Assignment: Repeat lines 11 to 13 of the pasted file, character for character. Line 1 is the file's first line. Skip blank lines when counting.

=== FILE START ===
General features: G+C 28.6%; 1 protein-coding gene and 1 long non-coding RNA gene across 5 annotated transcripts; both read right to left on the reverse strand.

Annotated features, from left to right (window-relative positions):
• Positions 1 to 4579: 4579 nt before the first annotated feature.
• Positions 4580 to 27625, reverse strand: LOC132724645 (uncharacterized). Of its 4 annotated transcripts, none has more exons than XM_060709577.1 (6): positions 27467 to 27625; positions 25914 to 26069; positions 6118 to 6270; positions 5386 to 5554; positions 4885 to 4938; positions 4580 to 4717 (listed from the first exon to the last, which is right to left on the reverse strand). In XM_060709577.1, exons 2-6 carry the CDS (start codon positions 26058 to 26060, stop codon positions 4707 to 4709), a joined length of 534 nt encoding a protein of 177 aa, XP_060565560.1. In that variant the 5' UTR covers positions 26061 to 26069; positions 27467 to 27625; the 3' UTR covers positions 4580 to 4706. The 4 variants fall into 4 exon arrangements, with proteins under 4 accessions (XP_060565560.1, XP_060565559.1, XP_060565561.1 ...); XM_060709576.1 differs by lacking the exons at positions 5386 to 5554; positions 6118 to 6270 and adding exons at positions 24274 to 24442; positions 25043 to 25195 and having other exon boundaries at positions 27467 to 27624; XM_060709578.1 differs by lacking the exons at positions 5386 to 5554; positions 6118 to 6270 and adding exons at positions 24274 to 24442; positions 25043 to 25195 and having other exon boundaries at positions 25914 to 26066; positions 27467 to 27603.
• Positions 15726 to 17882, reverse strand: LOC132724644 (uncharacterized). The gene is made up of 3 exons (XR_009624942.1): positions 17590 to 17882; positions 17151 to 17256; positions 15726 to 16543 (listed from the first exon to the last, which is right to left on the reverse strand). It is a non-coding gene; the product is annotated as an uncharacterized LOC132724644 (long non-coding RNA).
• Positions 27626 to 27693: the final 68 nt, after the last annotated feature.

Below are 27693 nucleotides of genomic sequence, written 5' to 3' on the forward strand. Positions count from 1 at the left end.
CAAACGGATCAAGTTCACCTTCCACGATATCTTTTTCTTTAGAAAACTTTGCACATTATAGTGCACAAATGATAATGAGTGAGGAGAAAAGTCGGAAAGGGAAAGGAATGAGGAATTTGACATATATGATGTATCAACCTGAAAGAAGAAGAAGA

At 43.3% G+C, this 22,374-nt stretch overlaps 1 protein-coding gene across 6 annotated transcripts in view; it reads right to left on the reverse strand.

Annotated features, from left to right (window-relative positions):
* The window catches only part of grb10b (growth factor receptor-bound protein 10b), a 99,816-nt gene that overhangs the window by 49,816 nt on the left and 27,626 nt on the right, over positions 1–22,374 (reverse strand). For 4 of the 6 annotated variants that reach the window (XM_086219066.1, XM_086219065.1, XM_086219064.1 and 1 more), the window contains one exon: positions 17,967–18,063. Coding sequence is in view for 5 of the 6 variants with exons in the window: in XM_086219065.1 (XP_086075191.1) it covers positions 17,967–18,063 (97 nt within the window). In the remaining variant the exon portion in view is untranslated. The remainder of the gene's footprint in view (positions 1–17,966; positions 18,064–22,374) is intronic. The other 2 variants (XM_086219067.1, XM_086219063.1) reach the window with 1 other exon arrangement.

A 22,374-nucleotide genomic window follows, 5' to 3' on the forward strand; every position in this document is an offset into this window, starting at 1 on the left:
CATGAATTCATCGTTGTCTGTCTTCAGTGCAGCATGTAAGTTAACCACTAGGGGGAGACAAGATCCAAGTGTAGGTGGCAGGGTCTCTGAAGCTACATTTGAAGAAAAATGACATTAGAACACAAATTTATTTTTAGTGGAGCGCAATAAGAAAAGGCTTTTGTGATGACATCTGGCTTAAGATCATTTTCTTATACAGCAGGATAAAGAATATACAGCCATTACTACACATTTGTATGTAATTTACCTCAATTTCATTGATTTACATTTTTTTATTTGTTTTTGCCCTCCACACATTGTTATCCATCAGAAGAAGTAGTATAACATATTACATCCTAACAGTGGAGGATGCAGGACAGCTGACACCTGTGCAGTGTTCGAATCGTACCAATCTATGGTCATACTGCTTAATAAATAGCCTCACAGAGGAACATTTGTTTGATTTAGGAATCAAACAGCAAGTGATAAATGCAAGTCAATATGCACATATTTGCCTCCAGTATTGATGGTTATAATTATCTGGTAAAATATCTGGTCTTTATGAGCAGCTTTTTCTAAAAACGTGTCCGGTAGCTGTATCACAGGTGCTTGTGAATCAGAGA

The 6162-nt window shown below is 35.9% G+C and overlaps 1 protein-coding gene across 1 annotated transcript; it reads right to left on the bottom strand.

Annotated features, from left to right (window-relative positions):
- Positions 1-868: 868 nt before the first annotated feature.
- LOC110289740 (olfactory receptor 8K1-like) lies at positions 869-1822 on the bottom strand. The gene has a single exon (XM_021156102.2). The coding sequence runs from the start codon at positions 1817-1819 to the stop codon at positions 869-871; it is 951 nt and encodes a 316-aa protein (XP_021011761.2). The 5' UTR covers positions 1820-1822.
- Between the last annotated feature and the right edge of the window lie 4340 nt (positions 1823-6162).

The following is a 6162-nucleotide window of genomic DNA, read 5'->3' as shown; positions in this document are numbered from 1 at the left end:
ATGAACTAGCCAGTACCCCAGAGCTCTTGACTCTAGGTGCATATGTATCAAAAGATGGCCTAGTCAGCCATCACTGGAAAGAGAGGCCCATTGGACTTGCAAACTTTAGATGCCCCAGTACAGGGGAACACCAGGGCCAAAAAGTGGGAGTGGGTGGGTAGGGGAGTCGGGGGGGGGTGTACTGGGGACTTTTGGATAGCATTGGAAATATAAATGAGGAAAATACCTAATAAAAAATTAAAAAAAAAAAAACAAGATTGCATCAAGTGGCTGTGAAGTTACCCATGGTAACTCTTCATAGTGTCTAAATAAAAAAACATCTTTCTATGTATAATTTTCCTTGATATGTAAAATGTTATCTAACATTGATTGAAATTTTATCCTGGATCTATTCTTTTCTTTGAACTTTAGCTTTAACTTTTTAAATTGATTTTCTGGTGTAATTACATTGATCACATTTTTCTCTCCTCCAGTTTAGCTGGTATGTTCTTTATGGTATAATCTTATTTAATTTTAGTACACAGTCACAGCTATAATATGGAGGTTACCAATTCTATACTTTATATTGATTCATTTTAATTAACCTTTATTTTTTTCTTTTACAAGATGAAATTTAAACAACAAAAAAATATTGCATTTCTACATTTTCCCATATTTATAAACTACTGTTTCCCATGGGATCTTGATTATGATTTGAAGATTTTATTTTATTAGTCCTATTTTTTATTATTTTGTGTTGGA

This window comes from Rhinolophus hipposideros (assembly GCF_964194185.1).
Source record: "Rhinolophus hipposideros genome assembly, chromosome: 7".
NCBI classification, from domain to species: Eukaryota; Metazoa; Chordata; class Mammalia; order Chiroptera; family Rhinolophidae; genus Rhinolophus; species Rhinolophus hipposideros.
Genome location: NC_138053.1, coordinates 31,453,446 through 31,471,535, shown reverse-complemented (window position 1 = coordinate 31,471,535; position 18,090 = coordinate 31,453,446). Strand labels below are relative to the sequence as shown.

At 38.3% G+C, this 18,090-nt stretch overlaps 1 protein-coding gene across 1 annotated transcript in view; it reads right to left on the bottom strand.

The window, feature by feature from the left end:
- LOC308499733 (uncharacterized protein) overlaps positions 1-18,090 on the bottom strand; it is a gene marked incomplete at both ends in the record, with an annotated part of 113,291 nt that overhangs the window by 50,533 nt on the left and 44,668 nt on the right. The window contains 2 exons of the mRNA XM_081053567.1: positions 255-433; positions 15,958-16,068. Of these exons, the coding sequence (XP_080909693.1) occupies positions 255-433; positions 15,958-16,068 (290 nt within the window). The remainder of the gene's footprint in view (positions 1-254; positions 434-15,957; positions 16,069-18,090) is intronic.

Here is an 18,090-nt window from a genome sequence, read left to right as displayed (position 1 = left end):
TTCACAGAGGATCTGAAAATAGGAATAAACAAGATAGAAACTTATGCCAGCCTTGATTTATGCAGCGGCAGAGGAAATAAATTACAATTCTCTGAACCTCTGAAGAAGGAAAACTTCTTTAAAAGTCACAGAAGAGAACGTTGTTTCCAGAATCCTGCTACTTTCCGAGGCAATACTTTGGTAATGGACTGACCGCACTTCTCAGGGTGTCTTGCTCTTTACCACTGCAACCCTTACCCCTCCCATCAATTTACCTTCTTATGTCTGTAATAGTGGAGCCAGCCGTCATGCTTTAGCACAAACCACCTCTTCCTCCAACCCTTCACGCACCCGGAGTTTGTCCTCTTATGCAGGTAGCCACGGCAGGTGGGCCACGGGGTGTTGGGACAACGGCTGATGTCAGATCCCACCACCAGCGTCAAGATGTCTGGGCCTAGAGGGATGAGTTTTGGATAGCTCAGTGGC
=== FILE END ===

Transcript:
* The window catches only part of grb10b (growth factor receptor-bound protein 10b), a 99,816-nt gene that overhangs the window by 49,816 nt on the left and 27,626 nt on the right, over positions 1–22,374 (reverse strand). For 4 of the 6 annotated variants that reach the window (XM_086219066.1, XM_086219065.1, XM_086219064.1 and 1 more), the window contains one exon: positions 17,967–18,063. Coding sequence is in view for 5 of the 6 variants with exons in the window: in XM_086219065.1 (XP_086075191.1) it covers positions 17,967–18,063 (97 nt within the window). In the remaining variant the exon portion in view is untranslated. The remainder of the gene's footprint in view (positions 1–17,966; positions 18,064–22,374) is intronic. The other 2 variants (XM_086219067.1, XM_086219063.1) reach the window with 1 other exon arrangement.

A 22,374-nucleotide genomic window follows, 5' to 3' on the forward strand; every position in this document is an offset into this window, starting at 1 on the left:
CATGAATTCATCGTTGTCTGTCTTCAGTGCAGCATGTAAGTTAACCACTAGGGGGAGACAAGATCCAAGTGTAGGTGGCAGGGTCTCTGAAGCTACATTTGAAGAAAAATGACATTAGAACACAAATTTATTTTTAGTGGAGCGCAATAAGAAAAGGCTTTTGTGATGACATCTGGCTTAAGATCATTTTCTTATACAGCAGGATAAAGAATATACAGCCATTACTACACATTTGTATGTAATTTACCTCAATTTCATTGATTTACATTTTTTTATTTGTTTTTGCCCTCCACACATTGTTATCCATCAGAAGAAGTAGTATAACATATTACATCCTAACAGTGGAGGATGCAGGACAGCTGACACCTGTGCAGTGTTCGAATCGTACCAATCTATGGTCATACTGCTTAATAAATAGCCTCACAGAGGAACATTTGTTTGATTTAGGAATCAAACAGCAAGTGATAAATGCAAGTCAATATGCACATATTTGCCTCCAGTATTGATGGTTATAATTATCTGGTAAAATATCTGGTCTTTATGAGCAGCTTTTTCTAAAAACGTGTCCGGTAGCTGTATCACAGGTGCTTGTGAATCAGAGA